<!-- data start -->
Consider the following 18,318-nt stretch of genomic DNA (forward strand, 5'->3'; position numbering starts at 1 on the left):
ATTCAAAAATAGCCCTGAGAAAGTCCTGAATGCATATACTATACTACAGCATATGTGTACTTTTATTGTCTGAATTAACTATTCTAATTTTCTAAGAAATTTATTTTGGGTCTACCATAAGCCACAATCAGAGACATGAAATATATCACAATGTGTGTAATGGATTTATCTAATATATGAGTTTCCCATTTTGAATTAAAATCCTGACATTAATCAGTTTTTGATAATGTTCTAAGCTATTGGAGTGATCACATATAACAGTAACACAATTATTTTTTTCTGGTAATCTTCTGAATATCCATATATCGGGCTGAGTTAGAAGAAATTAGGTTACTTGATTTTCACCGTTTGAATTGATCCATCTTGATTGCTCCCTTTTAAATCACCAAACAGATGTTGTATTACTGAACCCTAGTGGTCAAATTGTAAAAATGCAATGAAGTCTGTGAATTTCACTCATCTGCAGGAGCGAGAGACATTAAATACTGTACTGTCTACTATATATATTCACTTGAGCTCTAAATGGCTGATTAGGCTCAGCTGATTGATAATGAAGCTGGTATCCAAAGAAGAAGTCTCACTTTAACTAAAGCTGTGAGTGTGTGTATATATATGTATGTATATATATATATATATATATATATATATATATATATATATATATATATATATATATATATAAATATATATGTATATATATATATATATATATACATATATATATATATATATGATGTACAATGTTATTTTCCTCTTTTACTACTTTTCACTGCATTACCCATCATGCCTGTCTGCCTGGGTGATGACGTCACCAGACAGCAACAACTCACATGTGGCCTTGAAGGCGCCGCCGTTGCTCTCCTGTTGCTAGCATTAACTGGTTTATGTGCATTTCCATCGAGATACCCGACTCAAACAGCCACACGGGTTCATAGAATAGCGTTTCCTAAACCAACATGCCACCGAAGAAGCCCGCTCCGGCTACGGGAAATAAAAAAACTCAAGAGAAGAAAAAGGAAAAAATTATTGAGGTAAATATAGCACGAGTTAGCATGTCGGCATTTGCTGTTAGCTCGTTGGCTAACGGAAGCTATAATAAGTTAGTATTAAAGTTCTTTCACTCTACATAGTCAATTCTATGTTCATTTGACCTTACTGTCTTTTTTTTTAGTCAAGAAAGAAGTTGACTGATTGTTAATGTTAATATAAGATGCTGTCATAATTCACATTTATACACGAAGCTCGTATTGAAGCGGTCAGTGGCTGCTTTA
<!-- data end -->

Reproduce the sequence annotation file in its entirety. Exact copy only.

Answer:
Consider the following 18,318-nt stretch of genomic DNA (forward strand, 5'->3'; position numbering starts at 1 on the left):
ATTCAAAAATAGCCCTGAGAAAGTCCTGAATGCATATACTATACTACAGCATATGTGTACTTTTATTGTCTGAATTAACTATTCTAATTTTCTAAGAAATTTATTTTGGGTCTACCATAAGCCACAATCAGAGACATGAAATATATCACAATGTGTGTAATGGATTTATCTAATATATGAGTTTCCCATTTTGAATTAAAATCCTGACATTAATCAGTTTTTGATAATGTTCTAAGCTATTGGAGTGATCACATATAACAGTAACACAATTATTTTTTTCTGGTAATCTTCTGAATATCCATATATCGGGCTGAGTTAGAAGAAATTAGGTTACTTGATTTTCACCGTTTGAATTGATCCATCTTGATTGCTCCCTTTTAAATCACCAAACAGATGTTGTATTACTGAACCCTAGTGGTCAAATTGTAAAAATGCAATGAAGTCTGTGAATTTCACTCATCTGCAGGAGCGAGAGACATTAAATACTGTACTGTCTACTATATATATTCACTTGAGCTCTAAATGGCTGATTAGGCTCAGCTGATTGATAATGAAGCTGGTATCCAAAGAAGAAGTCTCACTTTAACTAAAGCTGTGAGTGTGTGTATATATATGTATGTATATATATATATATATATATATATATATATATATATATATATATATATATATATATATATAAATATATATGTATATATATATATATATATATACATATATATATATATATATGATGTACAATGTTATTTTCCTCTTTTACTACTTTTCACTGCATTACCCATCATGCCTGTCTGCCTGGGTGATGACGTCACCAGACAGCAACAACTCACATGTGGCCTTGAAGGCGCCGCCGTTGCTCTCCTGTTGCTAGCATTAACTGGTTTATGTGCATTTCCATCGAGATACCCGACTCAAACAGCCACACGGGTTCATAGAATAGCGTTTCCTAAACCAACATGCCACCGAAGAAGCCCGCTCCGGCTACGGGAAATAAAAAAACTCAAGAGAAGAAAAAGGAAAAAATTATTGAGGTAAATATAGCACGAGTTAGCATGTCGGCATTTGCTGTTAGCTCGTTGGCTAACGGAAGCTATAATAAGTTAGTATTAAAGTTCTTTCACTCTACATAGTCAATTCTATGTTCATTTGACCTTACTGTCTTTTTTTTTAGTCAAGAAAGAAGTTGACTGATTGTTAATGTTAATATAAGATGCTGTCATAATTCACATTTATACACGAAGCTCGTATTGAAGCGGTCAGTGGCTGCTTTA